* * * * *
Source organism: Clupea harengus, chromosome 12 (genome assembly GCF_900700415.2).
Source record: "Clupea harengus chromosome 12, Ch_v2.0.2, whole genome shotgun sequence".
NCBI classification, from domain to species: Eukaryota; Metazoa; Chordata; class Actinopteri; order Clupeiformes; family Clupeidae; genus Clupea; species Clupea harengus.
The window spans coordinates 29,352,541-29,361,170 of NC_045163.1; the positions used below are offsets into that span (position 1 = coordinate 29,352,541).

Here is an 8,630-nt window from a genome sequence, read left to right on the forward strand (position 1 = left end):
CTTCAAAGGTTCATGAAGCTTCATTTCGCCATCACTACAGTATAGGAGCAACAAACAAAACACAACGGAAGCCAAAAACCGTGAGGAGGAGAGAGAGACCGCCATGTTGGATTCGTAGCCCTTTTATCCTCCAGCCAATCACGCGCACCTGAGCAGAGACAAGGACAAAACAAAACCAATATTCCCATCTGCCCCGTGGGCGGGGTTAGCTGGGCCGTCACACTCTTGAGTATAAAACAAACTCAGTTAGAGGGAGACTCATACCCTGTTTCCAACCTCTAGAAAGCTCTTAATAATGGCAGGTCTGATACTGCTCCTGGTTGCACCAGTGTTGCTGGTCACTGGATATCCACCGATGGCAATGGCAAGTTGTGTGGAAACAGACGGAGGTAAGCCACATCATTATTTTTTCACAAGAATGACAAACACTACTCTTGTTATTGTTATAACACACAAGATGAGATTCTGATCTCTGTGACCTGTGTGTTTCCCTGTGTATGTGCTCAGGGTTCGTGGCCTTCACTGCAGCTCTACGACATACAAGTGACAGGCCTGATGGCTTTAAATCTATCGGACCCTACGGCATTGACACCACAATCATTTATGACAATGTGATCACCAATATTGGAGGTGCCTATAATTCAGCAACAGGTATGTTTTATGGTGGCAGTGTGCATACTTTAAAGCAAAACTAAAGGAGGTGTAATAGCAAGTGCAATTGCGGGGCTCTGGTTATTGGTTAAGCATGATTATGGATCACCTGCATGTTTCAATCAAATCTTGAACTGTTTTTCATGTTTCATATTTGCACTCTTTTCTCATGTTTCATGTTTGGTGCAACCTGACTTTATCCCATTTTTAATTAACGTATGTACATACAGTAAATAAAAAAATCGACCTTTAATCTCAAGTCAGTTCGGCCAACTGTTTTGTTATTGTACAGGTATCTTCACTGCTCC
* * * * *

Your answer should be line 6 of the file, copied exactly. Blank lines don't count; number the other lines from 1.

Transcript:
CTTCAAAGGTTCATGAAGCTTCATTTCGCCATCACTACAGTATAGGAGCAACAAACAAAACACAACGGAAGCCAAAAACCGTGAGGAGGAGAGAGAGACCGCCATGTTGGATTCGTAGCCCTTTTATCCTCCAGCCAATCACGCGCACCTGAGCAGAGACAAGGACAAAACAAAACCAATATTCCCATCTGCCCCGTGGGCGGGGTTAGCTGGGCCGTCACACTCTTGAGTATAAAACAAACTCAGTTAGAGGGAGACTCATACCCTGTTTCCAACCTCTAGAAAGCTCTTAATAATGGCAGGTCTGATACTGCTCCTGGTTGCACCAGTGTTGCTGGTCACTGGATATCCACCGATGGCAATGGCAAGTTGTGTGGAAACAGACGGAGGTAAGCCACATCATTATTTTTTCACAAGAATGACAAACACTACTCTTGTTATTGTTATAACACACAAGATGAGATTCTGATCTCTGTGACCTGTGTGTTTCCCTGTGTATGTGCTCAGGGTTCGTGGCCTTCACTGCAGCTCTACGACATACAAGTGACAGGCCTGATGGCTTTAAATCTATCGGACCCTACGGCATTGACACCACAATCATTTATGACAATGTGATCACCAATATTGGAGGTGCCTATAATTCAGCAACAGGTATGTTTTATGGTGGCAGTGTGCATACTTTAAAGCAAAACTAAAGGAGGTGTAATAGCAAGTGCAATTGCGGGGCTCTGGTTATTGGTTAAGCATGATTATGGATCACCTGCATGTTTCAATCAAATCTTGAACTGTTTTTCATGTTTCATATTTGCACTCTTTTCTCATGTTTCATGTTTGGTGCAACCTGACTTTATCCCATTTTTAATTAACGTATGTACATACAGTAAATAAAAAAATCGACCTTTAATCTCAAGTCAGTTCGGCCAACTGTTTTGTTATTGTACAGGTATCTTCACTGCTCC